Embodiments of the present invention may comprise or utilize a special purpose or general-purpose computer including computer hardware, as discussed in greater detail below. Embodiments within the scope of the present invention also include physical and other computer-readable media for carrying or storing computer-executable instructions and/or data structures. Such computer-readable media can be any available media that can be accessed by a general purpose or special purpose computer system. Computer-readable media that store computer-executable instructions are physical storage media. Computer-readable media that carry computer-executable instructions are transmission media. Thus, by way of example, and not limitation, embodiments of the invention can comprise at least two distinctly different kinds of computer-readable media: physical computer readable storage media and transmission computer readable media.
Physical computer readable storage media includes RAM, ROM, EEPROM, CD-ROM or other optical disk storage (such as CDs, DVDs, etc), magnetic disk storage or other magnetic storage devices, or any other medium which can be used to store desired program code means in the form of computer-executable instructions or data structures and which can be accessed by a general purpose or special purpose computer.
A “network” is defined as one or more data links that enable the transport of electronic data between computer systems and/or modules and/or other electronic devices. When information is transferred or provided over a network or another communications connection (either hardwired, wireless, or a combination of hardwired or wireless) to a computer, the computer properly views the connection as a transmission medium. Transmissions media can include a network and/or data links which can be used to carry or desired program code means in the form of computer-executable instructions or data structures and which can be accessed by a general purpose or special purpose computer. Combinations of the above are also included within the scope of computer-readable media.
Further, upon reaching various computer system components, program code means in the form of computer-executable instructions or data structures can be transferred automatically from transmission computer readable media to physical computer readable storage media (or vice versa). For example, computer-executable instructions or data structures received over a network or data link can be buffered in RAM within a network interface module (e.g., a “NIC”), and then eventually transferred to computer system RAM and/or to less volatile computer readable physical storage media at a computer system. Thus, computer readable physical storage media can be included in computer system components that also (or even primarily) utilize transmission media.
Computer-executable instructions comprise, for example, instructions and data which cause a general purpose computer, special purpose computer, or special purpose processing device to perform a certain function or group of functions. The computer executable instructions may be, for example, binaries, intermediate format instructions such as assembly language, or even source code. Although the subject matter has been described in language specific to structural features and/or methodological acts, it is to be understood that the subject matter defined in the appended claims is not necessarily limited to the described features or acts described above. Rather, the described features and acts are disclosed as example forms of implementing the claims.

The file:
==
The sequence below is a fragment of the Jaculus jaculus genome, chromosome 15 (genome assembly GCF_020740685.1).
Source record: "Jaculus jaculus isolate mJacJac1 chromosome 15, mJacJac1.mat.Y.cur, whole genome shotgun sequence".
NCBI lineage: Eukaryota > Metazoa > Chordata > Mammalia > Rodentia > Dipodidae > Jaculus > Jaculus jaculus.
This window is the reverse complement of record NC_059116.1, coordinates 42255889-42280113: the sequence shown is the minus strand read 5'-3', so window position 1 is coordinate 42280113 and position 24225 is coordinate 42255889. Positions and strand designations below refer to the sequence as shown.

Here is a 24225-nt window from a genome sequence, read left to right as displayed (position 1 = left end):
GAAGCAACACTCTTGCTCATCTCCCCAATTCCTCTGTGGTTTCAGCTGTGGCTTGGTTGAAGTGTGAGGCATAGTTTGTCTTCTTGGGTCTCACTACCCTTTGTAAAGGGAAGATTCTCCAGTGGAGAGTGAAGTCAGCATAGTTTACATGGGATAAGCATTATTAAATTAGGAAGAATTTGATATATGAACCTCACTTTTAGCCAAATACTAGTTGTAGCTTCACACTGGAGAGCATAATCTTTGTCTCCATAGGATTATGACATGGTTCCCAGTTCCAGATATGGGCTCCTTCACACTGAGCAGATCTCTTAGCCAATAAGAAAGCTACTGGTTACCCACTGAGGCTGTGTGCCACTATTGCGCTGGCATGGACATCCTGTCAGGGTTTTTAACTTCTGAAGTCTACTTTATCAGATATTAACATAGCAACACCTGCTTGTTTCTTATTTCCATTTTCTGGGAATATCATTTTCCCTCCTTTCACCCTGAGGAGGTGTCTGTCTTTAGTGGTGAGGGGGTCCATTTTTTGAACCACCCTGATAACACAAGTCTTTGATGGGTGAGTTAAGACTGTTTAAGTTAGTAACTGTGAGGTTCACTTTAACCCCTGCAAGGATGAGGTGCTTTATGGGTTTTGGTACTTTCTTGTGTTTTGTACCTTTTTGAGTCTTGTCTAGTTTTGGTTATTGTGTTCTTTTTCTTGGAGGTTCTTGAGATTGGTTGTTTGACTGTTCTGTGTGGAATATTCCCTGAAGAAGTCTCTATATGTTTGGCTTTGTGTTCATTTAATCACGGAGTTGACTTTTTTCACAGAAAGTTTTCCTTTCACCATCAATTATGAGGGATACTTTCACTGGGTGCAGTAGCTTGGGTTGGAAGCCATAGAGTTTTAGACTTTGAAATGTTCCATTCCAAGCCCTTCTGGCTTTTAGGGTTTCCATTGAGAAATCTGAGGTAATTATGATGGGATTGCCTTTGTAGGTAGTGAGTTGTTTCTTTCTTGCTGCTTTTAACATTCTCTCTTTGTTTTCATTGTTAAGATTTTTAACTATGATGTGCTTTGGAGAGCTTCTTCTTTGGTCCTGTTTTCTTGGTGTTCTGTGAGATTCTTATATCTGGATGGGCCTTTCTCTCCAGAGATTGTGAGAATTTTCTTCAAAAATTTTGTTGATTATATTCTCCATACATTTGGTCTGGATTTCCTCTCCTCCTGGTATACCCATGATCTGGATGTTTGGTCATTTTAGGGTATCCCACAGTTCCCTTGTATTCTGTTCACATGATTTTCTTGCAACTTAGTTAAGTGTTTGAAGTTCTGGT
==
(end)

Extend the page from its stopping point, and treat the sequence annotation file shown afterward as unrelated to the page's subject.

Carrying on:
Those skilled in the art will appreciate that the invention may be practiced in network computing environments with many types of computer system configurations, including, personal computers, desktop computers, laptop computers, message processors, hand-held devices, multi-processor systems, microprocessor-based or programmable consumer electronics, network PCs, minicomputers, mainframe computers, mobile telephones, PDAs, pagers, routers, switches, and the like. The invention may also be practiced in distributed system environments where local and remote computer systems, which are linked (either by hardwired data links, wireless data links, or by a combination of hardwired and wireless data links) through a network, both perform tasks. In a distributed system environment, program modules may be located in both local and remote memory storage devices.
The present invention may be embodied in other specific forms without departing from its spirit or characteristics. The described embodiments are to be considered in all respects only as illustrative and not restrictive. The scope of the invention is, therefore, indicated by the appended claims rather than by the foregoing description. All changes which come within the meaning and range of equivalency of the claims are to be embraced within their scope.
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|U.S. Classification||707/716, 707/756|
|International Classification||G06F7/00, G06F17/30|
|Cooperative Classification||G06F17/30911, G06F17/30569|
|Feb 22, 2011||AS||Assignment|
Owner name: PERFECT SEARCH CORPORATION, UTAH
Free format text: ASSIGNMENT OF ASSIGNORS INTEREST;ASSIGNORS:MILLETT, RONALD P.;KING, MORAY B.;REEL/FRAME:025841/0082
Effective date: 20110215
|May 28, 2013||AS||Assignment|
Owner name: STEVENS, DAVE, UTAH
Free format text: LIEN;ASSIGNOR:PERFECT SEARCH CORPORATION;REEL/FRAME:030495/0019
Effective date: 20121115
Owner name: DAVID, STEVENS, UTAH
Free format text: LIEN;ASSIGNOR:PERFECT SEARCH CORPORATION;REEL/FRAME:030494/0184
Effective date: 20120401
|Nov 11, 2015||FPAY||Fee payment|
Year of fee payment: 4